The desire for commercial espresso equipment in a smaller footprint is not a new one. La Spaziale brought their first compact commercial dual boiler to market in 2003, and recently their Vivaldi line has culminated in the LUCCA A53 and Dream. But La Marzocco has been zeroing in on this market after the tremendous success of their GS3 machine, and their Linea Mini is the result. Given that these machines all pull temperature controlled shots and are ETL/NSF certified for business use, how do La Spaziale’s compare, and what about Linea Mini?
Since 2008 our customers have loved the La Spaziale Vivaldi’s exceptional performance, durability and approachable user interface (the machine launched in 2003). La Spaziale’s water reservoir model’s 1.2 liter steam boiler has impressive steam power, but the plumbed version’s double size 2.5 liter boiler offers the full power commercial experience along with a quiet rotary pump and programmable preinfusion. The switchable 20 amp mode allows simultaneous boiler heating which reduces warm-up and reheat time. But as time went on, we received increasing feedback that people wanted a simpler, cleaner look with fewer blinking lights, less shiny plastic, and a drip tray without comic sans font...
...We took this opportunity to work directly with the factory in Italy to create a modern custom version of the Vivaldi, with a bottomless portafilter ($90 value) included at no cost. The LUCCA A53 and Vivaldi machines share the same parts, features, performance mentioned above, and even the same NSF commercial certification. For businesses and homes that want modern cafe performance with durability and beauty to match, the A53 is always one of our first recommendations.
Once the A53 launched, our US distributor lowered the price of the Mini Vivaldi. This makes the Mini Vivaldi a huge amount of machine for the money, and if you’re interested in a more modern look then we're delighted to have LUCCA as an option.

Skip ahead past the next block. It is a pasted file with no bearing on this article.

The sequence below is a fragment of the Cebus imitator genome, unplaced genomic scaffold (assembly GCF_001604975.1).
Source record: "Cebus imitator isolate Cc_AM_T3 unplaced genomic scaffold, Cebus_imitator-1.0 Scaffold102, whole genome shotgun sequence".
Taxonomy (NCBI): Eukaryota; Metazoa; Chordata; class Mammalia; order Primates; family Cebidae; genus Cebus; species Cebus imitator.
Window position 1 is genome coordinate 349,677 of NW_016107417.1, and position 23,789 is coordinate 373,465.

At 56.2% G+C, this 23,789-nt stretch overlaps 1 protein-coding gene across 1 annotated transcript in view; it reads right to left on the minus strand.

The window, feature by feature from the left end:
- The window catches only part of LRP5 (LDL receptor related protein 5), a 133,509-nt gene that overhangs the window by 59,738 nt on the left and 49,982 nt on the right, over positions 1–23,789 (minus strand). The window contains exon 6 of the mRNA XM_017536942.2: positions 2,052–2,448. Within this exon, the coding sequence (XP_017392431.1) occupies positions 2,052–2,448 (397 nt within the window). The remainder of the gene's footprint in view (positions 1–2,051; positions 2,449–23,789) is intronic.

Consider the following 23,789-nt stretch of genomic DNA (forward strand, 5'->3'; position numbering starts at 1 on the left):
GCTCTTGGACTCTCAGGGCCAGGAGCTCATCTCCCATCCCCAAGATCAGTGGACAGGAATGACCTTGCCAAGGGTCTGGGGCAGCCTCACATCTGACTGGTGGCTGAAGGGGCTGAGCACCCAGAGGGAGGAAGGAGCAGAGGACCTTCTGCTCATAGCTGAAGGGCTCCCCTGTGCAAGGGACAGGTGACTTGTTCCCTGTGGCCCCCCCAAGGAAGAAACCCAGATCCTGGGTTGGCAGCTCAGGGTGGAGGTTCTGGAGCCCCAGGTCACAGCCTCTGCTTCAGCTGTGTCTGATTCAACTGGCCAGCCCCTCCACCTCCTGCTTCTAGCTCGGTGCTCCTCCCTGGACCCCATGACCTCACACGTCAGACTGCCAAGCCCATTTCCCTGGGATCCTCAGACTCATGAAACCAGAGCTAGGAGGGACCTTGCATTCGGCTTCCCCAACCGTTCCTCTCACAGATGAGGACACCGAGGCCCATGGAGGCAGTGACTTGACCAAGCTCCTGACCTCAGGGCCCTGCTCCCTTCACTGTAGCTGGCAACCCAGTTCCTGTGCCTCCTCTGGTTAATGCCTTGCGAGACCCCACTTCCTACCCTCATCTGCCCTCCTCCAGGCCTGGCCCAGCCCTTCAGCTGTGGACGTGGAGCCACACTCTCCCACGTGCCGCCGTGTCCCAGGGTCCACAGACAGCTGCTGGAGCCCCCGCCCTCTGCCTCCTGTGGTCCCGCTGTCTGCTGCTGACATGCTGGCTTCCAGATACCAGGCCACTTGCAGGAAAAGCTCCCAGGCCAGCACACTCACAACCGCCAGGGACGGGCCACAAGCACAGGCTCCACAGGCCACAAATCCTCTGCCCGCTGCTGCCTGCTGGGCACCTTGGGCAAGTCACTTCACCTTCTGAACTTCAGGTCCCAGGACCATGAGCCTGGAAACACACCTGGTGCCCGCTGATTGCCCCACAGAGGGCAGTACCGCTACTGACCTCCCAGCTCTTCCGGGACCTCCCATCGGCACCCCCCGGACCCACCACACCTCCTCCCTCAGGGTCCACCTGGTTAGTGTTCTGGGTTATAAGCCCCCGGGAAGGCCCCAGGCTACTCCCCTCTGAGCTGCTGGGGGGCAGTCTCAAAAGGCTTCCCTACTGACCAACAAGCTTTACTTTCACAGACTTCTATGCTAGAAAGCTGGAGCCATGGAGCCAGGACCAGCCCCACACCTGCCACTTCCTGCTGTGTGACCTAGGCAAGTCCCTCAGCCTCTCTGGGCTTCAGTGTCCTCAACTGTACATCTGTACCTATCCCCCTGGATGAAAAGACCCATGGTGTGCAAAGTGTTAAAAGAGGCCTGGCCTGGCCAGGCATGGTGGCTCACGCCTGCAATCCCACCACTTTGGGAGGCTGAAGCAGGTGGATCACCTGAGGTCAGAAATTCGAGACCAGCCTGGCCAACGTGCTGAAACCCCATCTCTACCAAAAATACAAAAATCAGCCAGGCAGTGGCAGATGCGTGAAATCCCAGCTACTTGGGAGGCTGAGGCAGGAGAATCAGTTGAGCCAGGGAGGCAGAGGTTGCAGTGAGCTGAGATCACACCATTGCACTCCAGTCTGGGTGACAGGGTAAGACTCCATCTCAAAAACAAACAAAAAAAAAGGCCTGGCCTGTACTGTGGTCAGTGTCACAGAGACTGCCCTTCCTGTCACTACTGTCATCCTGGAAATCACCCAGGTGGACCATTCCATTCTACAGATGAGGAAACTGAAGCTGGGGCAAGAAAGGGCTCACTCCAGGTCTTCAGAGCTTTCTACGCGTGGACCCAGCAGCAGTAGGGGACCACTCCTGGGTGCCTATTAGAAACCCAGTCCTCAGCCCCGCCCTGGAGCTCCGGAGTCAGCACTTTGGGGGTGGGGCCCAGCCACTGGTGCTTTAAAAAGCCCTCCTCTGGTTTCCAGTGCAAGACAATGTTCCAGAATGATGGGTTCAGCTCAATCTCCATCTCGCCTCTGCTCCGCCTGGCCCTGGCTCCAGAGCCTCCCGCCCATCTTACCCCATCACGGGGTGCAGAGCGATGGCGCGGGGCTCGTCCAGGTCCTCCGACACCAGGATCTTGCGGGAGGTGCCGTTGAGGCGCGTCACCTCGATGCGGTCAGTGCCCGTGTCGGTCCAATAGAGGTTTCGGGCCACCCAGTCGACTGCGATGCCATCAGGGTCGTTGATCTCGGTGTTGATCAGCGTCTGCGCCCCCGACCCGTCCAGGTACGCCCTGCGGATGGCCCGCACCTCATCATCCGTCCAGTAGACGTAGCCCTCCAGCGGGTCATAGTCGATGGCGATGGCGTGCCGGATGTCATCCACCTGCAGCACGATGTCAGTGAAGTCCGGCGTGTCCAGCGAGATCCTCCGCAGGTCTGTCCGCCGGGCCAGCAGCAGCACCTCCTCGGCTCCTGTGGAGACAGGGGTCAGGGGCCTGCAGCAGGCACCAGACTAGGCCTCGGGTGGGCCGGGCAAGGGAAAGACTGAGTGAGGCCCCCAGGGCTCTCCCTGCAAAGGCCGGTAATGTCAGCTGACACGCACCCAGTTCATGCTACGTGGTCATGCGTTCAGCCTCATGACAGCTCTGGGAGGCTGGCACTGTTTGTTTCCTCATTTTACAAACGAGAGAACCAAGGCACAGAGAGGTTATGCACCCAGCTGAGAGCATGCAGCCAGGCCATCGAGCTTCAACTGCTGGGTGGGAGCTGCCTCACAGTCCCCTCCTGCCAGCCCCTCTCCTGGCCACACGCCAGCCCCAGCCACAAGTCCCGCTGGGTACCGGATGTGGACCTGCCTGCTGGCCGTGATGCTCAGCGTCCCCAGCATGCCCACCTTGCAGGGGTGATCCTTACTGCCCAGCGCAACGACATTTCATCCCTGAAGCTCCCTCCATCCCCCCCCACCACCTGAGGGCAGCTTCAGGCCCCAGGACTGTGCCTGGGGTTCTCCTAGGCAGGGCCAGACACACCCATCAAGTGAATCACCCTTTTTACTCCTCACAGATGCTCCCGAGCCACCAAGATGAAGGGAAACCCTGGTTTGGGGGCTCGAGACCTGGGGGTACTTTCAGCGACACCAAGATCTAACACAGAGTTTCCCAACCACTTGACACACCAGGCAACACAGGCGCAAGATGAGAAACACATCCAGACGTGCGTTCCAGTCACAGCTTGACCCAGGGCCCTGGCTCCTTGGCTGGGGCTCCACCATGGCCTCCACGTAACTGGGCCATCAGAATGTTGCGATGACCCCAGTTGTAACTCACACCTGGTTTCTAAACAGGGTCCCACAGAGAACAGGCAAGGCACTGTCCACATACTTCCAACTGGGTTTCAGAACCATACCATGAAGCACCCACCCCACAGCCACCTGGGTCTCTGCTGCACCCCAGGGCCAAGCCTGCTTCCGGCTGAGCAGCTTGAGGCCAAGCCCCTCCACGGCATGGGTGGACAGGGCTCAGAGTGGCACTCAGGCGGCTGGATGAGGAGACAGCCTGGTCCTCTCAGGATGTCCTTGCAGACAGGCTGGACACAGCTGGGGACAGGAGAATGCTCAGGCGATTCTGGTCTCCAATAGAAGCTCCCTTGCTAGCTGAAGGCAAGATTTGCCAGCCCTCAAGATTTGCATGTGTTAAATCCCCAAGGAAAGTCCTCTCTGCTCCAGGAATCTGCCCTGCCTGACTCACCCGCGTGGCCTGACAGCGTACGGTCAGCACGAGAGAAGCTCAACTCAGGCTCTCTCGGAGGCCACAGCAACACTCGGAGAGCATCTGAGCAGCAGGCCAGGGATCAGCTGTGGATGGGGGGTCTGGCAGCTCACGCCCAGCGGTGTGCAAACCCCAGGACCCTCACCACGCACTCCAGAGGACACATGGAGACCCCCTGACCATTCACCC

The Dream was designed based on feedback from the home barista community, so it displays more information and has some more modern functionality. But the cup quality will be comparable between all these designs as they share the same temperature controlled boiler design. If you want electronic bells and whistles like a shot clock and programmable 7 day timer, then the Dream could be just the ticket. But as electronics get more advanced, troubleshooting and service can become more complex and costly (so we always want to make sure which machine checks the most boxes for each customer).
La Marzocco Linea Mini $4500
The Linea Mini can be instantly identified as a La Marzocco, because most people have had espresso made on the original big Linea. Compared to the Dream, the Linea offers a stark aesthetic contrast. Like the La Spaziale machines, the Linea will be able to pull back-to-back shots with excellent temperature stability (but you will have to manually start and stop the brew). And like the La Spaziale reservoir models, the tank loads from the front. But the Linea also has a rotary pump and an optional plumbing kit available. The brew temperature is controlled via an analog click wheel and there’s no display or shot timer. While the group isn’t a true mechanical paddle, it offers the traditional La Marzocco feel with increased durability.
The biggest functional difference and the main claim to fame (apart from the La Marzocco name) is that 3.5 liter steam boiler. Even taking the big brother GS3 into account, the Linea Mini is the most powerful steaming machine in this class. This pays dividends for steaming full pitchers of milk, but if you want to steam for small to medium sized milk drinks we’d recommend trying a smaller boiler first.